At Jefferson, Mütter built a reputation as a flamboyant and popular lecturer, a precocious young doctor at the forefront of a wave of new surgical techniques. He was an early adopter of anaesthesia and sterilization, developments which made operations significantly less painful and risky. Tickets to his public surgeries were a hot commodity, and aspiring students praised his teaching skills and the specimens from his growing collection, which he wove into his lectures “so as to impress yet not confuse,” as he wrote at the time.
The later years of Mütter’s life were plagued by illness, including painful attacks of gout—a swelling of the joints often caused by poor nutrition—which made it impossible for the doctor to perform surgeries. Seeing that his days were numbered, the physician sought a permanent home for his extensive holdings of pathological specimens, waxworks, and diagrams so that they would be useful to future generations of doctors.
Mütter stipulated that his collection be housed in a dedicated fireproof building. His first choice venue, Jefferson Medical College, baulked at the expense, so Mütter turned to the College of Physicians. Founded in 1787, the College was not a school but a professional medical society, the largest in the country. The society was already planning to move into a new home and was willing to accommodate Mütter’s request for a new building, especially given the doctor’s offer of a $30,000 bequest to house and care for his collection. In 1858, a few months before he died at the age of 47, Mütter signed an Article of Agreement transferring his holdings to the College of Physicians.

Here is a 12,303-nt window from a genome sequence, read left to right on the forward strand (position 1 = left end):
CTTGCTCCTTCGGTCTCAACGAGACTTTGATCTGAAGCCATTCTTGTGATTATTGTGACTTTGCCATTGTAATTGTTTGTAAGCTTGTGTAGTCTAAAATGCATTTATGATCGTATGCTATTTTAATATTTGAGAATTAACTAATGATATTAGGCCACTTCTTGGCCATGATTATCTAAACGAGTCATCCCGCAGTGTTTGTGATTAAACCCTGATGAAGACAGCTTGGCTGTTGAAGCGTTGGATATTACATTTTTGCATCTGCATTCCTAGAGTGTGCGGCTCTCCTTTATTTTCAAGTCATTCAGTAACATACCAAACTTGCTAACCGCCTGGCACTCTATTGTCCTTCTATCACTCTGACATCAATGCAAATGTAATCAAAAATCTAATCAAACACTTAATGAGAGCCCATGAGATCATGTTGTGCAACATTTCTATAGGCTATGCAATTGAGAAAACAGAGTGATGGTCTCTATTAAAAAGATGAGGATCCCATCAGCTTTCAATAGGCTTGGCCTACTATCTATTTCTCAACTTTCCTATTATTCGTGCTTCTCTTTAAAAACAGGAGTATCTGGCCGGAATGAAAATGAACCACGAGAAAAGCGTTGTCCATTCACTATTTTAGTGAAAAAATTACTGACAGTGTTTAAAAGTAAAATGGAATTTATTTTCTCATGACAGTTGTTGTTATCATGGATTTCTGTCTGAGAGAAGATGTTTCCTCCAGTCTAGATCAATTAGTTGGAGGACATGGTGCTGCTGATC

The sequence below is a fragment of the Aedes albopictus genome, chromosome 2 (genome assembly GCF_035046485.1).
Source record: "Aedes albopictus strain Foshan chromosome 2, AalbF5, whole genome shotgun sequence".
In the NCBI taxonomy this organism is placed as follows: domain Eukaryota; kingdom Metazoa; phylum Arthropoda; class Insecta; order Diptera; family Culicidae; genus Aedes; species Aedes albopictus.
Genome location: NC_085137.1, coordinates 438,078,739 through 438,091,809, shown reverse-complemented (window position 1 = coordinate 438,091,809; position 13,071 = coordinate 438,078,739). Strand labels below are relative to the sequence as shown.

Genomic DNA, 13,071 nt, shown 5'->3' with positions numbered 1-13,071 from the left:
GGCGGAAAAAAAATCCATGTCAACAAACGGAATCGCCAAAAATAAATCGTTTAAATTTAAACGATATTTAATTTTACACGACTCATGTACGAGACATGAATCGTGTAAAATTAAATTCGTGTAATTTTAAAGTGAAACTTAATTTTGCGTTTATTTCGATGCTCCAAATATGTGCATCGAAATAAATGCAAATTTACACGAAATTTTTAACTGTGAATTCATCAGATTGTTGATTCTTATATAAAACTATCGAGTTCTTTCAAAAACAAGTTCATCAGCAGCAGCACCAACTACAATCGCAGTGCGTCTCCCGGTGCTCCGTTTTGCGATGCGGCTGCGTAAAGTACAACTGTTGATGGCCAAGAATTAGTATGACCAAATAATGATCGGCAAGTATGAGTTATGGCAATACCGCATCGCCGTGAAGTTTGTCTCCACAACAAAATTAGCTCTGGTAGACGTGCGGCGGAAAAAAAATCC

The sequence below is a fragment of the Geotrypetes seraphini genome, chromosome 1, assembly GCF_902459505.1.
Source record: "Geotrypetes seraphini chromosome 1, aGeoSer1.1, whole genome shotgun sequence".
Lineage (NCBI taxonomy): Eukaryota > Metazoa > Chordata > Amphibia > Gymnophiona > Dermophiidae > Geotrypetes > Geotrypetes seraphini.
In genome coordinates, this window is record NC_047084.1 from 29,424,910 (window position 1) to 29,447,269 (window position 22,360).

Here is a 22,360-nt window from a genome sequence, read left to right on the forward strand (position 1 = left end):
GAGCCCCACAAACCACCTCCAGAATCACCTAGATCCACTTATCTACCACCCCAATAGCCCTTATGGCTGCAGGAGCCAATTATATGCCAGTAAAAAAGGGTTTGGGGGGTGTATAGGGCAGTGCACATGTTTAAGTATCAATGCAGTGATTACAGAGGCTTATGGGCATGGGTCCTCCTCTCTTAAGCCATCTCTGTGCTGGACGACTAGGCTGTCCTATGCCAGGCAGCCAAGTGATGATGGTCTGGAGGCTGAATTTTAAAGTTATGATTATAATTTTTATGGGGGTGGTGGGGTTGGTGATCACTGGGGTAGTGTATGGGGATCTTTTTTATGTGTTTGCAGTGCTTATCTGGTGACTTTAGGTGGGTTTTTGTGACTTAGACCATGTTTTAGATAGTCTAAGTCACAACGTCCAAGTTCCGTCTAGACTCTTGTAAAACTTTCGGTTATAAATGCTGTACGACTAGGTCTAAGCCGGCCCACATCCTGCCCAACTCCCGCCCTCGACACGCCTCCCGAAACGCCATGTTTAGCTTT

When the museum opened in 1863, the collection numbered about 1,700 items, of which more than 1,300 survive. Among them are the preserved swollen hand of a gout sufferer, the aforementioned “horned lady”, and the skeleton of a female frighteningly malformed by years of wearing restrictive corsets. Over the next several decades, the museum added many other items aligned with Dr. Mütter’s original donation.
A Growing Collection
In 1874, the museum obtained the death cast and fused liver of conjoined brothers Chang and Eng, remembered in the name “Siamese Twins”. That same year, it purchased a set of 139 skulls from Austrian physician Joseph Hyrtl. A body from the 1830s of a woman turned almost completely to soap made its way to the museum in 1875. Other items donated to the Mütter Museum in the 1800s continue to amaze visitors today: a nine-foot, 50-pound colon from a man who died of constipation; the tumor removed from President Grover Cleveland’s jaw; shrunken heads from the Shuar people of Peru.